The following excerpt was one that
I found on the Lost Bird Society website. It is from a book written by Renee Sansom-Flood, who was nominated for a Pulitzer
for her work on the original lost bird. A link to the Lost Bird Society follows the excerpt.
HOW AMERICAN INDIAN MOTHER'S LOST THIER CHILDREN
by Renee Sansom-Flood
RENEE'S EXPERIENCES AS A SOCIAL WORKER
Below is an excerpt from Renee's book, Lost Bird
of Wounded Knee: Spirit of the Lakota, about her experiences as a Social Worker.
"But prejudice in its blatant form
wasn't the main reason I was concerned about continuing in my job. I had watched while many Indian children were placed in
foster and adoptive care away from their tribes. Due to ignorance and lack of funds there were inadequate services offered
to Indian children in foster care, and some were lost for years in the legal system, lobbed from one foster home to another
like battered tennis balls. Many had been taken from their families because the social worker, lawyer or judge did not understand
One day I went to a local hospital with another social worker. On the maternity ward, we found a
young Lakota mother holding her baby boy. She had him wrapped up tightly in a warm blanket, and he was asleep. When the social
worker barged in on the mother, she didn't look up. A nurse came and pulled the curtain around us.
"Are you having
trouble finding a place to stay?" The worker began sympathetically. She gave me a knowing look and she thought the Indian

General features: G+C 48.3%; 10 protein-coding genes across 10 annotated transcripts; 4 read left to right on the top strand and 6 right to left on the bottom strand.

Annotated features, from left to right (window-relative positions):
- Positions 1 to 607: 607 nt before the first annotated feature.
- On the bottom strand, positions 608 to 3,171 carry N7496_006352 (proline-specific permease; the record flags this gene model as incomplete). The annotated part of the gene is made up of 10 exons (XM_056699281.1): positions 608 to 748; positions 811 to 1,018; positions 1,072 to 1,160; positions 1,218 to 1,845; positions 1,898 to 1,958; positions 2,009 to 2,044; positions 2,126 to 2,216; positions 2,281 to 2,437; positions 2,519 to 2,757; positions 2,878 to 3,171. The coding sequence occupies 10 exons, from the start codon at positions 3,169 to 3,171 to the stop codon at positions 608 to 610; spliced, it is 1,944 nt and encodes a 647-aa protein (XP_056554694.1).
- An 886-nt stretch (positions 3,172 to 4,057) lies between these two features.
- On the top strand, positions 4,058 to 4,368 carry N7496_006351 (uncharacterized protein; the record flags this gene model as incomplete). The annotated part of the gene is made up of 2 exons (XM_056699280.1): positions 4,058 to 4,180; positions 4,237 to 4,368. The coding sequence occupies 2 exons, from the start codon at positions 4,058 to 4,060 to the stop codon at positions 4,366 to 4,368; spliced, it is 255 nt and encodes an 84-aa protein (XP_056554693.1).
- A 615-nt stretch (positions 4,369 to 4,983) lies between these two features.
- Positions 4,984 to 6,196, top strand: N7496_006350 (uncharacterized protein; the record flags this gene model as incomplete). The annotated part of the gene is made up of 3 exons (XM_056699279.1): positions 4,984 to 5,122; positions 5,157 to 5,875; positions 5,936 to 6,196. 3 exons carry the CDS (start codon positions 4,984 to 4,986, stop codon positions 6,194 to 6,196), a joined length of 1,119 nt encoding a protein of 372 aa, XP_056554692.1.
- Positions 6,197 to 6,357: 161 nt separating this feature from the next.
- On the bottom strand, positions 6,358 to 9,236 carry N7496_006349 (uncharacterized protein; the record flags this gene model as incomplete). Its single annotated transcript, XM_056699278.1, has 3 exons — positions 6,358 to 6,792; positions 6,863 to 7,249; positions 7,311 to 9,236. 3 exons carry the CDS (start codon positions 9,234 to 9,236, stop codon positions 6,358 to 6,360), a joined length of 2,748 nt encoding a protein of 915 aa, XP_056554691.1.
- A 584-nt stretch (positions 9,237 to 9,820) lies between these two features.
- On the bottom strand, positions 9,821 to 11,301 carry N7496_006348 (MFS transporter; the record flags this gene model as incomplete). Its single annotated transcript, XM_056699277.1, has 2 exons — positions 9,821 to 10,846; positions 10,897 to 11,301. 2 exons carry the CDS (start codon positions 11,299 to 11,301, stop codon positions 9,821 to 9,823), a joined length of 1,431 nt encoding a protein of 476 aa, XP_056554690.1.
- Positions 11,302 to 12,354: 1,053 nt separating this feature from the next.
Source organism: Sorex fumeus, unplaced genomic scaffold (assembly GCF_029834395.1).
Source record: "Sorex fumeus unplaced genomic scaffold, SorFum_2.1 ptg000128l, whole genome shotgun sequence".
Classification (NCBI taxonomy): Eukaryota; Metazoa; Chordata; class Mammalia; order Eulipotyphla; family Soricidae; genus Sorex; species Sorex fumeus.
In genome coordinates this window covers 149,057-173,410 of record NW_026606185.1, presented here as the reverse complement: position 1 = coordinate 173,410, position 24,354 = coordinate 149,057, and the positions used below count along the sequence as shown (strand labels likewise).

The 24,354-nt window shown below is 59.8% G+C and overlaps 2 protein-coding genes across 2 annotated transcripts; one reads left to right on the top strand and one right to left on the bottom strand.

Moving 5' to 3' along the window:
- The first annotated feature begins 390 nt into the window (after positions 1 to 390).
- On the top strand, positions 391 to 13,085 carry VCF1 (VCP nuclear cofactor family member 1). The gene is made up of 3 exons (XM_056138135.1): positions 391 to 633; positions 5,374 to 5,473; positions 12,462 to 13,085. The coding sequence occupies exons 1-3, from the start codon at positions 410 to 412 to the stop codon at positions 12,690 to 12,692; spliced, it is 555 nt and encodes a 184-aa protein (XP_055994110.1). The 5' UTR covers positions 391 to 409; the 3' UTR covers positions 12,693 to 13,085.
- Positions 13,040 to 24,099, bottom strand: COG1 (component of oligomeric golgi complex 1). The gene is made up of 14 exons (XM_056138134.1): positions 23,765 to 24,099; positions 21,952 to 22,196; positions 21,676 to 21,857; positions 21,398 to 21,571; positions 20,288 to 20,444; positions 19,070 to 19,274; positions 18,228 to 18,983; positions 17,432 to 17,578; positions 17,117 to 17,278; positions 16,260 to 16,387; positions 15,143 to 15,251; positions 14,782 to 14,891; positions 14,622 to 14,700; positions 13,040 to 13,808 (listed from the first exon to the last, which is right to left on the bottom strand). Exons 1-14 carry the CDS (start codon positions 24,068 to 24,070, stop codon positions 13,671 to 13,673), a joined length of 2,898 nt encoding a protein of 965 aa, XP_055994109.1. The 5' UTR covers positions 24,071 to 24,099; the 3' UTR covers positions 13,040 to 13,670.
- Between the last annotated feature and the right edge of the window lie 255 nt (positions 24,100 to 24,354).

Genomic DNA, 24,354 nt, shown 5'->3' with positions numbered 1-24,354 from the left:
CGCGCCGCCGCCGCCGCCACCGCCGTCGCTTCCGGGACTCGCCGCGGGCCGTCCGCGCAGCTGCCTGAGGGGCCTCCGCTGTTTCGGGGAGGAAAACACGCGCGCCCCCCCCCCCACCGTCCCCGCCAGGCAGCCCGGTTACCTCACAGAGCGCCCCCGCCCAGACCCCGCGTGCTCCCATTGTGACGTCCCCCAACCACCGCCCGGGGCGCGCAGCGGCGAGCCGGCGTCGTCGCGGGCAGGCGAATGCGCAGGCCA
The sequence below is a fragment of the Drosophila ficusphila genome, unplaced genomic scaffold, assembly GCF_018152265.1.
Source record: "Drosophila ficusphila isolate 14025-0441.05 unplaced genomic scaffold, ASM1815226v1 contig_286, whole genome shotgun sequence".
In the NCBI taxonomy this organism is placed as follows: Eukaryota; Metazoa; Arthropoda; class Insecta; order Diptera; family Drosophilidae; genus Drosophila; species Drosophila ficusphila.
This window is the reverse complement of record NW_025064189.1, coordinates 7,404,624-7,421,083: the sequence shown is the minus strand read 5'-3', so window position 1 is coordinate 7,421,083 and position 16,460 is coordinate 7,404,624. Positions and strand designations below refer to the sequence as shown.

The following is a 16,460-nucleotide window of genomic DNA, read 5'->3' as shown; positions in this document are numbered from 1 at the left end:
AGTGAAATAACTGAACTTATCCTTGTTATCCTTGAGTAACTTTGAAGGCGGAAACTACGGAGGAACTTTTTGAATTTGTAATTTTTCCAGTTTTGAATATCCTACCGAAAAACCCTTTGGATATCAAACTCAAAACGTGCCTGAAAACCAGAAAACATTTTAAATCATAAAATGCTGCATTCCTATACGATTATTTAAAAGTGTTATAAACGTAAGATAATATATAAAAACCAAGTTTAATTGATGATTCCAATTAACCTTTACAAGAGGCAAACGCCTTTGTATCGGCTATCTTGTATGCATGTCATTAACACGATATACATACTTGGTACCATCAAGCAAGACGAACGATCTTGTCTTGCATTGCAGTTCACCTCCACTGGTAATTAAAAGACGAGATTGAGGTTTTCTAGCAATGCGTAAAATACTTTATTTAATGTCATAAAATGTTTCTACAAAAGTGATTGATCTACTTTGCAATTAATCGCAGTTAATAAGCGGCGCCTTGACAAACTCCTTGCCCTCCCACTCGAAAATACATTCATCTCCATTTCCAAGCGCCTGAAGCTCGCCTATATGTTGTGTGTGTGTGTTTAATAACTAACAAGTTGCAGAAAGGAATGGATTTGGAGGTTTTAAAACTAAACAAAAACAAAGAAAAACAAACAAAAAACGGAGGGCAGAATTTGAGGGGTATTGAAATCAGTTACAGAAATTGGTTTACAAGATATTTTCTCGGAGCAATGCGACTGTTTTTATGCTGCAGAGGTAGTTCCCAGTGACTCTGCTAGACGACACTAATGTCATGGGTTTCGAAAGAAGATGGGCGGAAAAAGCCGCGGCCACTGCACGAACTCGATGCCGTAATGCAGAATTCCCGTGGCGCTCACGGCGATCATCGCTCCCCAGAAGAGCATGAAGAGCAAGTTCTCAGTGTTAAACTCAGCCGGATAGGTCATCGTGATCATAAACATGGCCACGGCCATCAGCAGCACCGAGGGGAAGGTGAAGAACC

girl hadn't noticed.
The girl was scared. Without looking, Indians can read body language like radar. "We just need
a ride back to Rosebud," She said softly, still without looking up.
Now began the barrage of questions, each unconsciously
calculated to destroy the young woman's self-esteem. "How will you raise your child without money?" the worker asked. "What
kind of life can you provide for him on the reservation? If you really love your boy, you'd give him a chance in life. We
have a long list of good people who can never have children of their own. They have money, beautiful homes. Your baby would
have everything; a good education, nice clothes, loving parents, opportunities you can never give him...."
got to the state car in the parking lot, I looked back up at the hospital window. There stood the young Lakota mother, her
open palms on the window above her head. The worker handed me the baby, and I held him, still looking up at the Lakota girl
watching us helplessly as we drove away with her precious child.
Native Adoptees Links
Here is a beginning to understanding some of the feelings
of adoptees, and the people that they touch. I have reunited with my birth family and even though I missed my parents and
grandparents, I am able to talk to others who were friends with my parents and can tell me about them. Here are a couple of
the links that I have visited and would highly recommend. Please check them out.
Young Once, Indian Forever!
Native Adoptees Page
Especially for Adoptees'
Lost Bird Society